Response to on-Line Artical “Bable Runs Backwards”

Reaction to “Babel Runs Backward” I found this article to be incredibly enlightening. I was moved by the idea that there are thousands of languages spoken today that may not be spoken tomorrow. The authors do a fantastic job in creating a sense of responsibility and urgency in the reader. By using modern, non-third world languages as examples of languages endangered of becoming extinct, such as Welsh, and Hawaiian, not only is the reader able to easily understand the scope of the problem, but, for those readers in places such as America and Northwestern Europe especially, the issue is brought a little too close to home for comfort.

I initially had read the article about a month ago, and returned to re-read it last week. My first experience had left me feeling awakened and energized. However, it wasn’t until mine revisiting the article that I even recalled having had felt those emotions in the first place. Initially, upon remembering my once felt motivation, I felt somewhat guilty. You see, it was through actions, or lack there of, like my own that had been, and will continue to be, the very reason behind the demise of so many thousands of languages.

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Feelings of guilt soon gave way to those of shamefulness for having had abandoned my cause. What had happened? How could I have been so selfish? Could it have been that I cared so little? I was forced to turn inward. And, there, while scrutinizing my memories sense last reading this article, I found the answers I was looking for. Though this reading did make me feel as though something must be done to save the endangered languages from extinction, and, thus simultaneously saving their parent cultures as well. I must say there had also been a much more subtle sense of “too little, too late”.

As if the issue were out of my hands. After my first reading, my feelings of empowerment had been so strong that I could not have been bothered by such feelings of helplessness. Not that I would have been, even if I could. I spent the weeks following bringing up the topic whenever circumstance allowed. I tried to talk about the vast numbers of languages there have been throughout time with my boyfriend, who found the topic to be worthy of only a few comments. I tried bring up the value of a language to it’s culture as a discussion topic in my public speaking class.

They proved to be too uninformed and unwilling to learn about something so impertinent to their current subject. I even went as far as to breach the topic with my father (to him no question is answered until given the due justice of at least a thirty minute explanation. ) I found little more information from him than I had already possessed. Time after time, my efforts proved fruitless, and repeatedly met with little to no enthusiasm. And so, without proper reinforcement, my drive and ambition had soon become nothing more than a mere passive interest.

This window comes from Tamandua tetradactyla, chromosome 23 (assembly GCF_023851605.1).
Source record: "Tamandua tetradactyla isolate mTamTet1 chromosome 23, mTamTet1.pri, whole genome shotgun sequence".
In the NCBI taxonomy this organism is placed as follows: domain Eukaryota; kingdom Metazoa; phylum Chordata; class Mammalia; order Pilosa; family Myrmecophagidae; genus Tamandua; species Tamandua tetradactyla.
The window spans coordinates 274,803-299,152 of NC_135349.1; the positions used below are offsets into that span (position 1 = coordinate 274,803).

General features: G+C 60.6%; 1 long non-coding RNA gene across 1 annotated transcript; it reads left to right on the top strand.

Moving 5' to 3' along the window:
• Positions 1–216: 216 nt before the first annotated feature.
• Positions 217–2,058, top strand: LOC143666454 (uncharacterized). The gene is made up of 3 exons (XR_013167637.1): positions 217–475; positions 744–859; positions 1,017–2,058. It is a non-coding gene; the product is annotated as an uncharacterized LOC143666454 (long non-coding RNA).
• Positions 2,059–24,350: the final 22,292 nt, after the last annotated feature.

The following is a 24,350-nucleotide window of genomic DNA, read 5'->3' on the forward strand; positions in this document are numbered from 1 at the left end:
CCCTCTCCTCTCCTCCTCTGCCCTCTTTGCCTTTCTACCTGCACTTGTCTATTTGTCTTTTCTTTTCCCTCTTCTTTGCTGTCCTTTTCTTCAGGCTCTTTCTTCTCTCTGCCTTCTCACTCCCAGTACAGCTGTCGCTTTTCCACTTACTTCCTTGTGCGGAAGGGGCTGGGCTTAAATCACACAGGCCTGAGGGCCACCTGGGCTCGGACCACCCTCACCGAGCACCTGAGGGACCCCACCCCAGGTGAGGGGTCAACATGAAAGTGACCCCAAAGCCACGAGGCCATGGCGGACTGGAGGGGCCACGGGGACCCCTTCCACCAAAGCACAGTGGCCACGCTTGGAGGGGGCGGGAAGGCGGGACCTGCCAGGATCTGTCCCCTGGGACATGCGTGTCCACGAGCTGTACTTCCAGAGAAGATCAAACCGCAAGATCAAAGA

In the article, “Babel Runs Backward”, the author mentions this lack of interest as one of the major obstacles for today’s linguists trying to document the languages of yesteryear. I find a certain solace in being a part of that majority. After all, does the author not also mention that “… there is no point in trying to save a language unless the speakers wish it… ”? I know that, if I wanted the traditions of my culture to be passes down through the generations, I would pass them down myself. I would see to it that, my children learned them each as I had. Told to them by their parents or learned at some school of culture.

They will know to do the same and not to expect any one person to do it for them. As I do not expect anybody else to ensure their education for me. And so, does that mean that we should throw our arms akimbo and sigh, “Who cares? ” and “So be it! ”? Of course it doesn’t. But, maybe we are approaching the problem from a backward angle. Peradventure we should rethink our strategy, and work in reverse. Rather than spending our precious time and money on rallying the troops together to go forth and save the world from itself. Perhaps, we should teach those endangered to save their own culture.

Show them their future, so that they may realize the cause for urgency they need to start them on their way. Place the tools in their hands directly, so that they may be armed with the ability and the sense of empowerment they will need to see them through. And, teach them all they will need to know, so that they are able to understand their responsibility. A responsibility that they have to their culture and to their ancestors. A responsibility to save themselves from extinction. And, through their own actions, earn their well deserved place in the history of our world.

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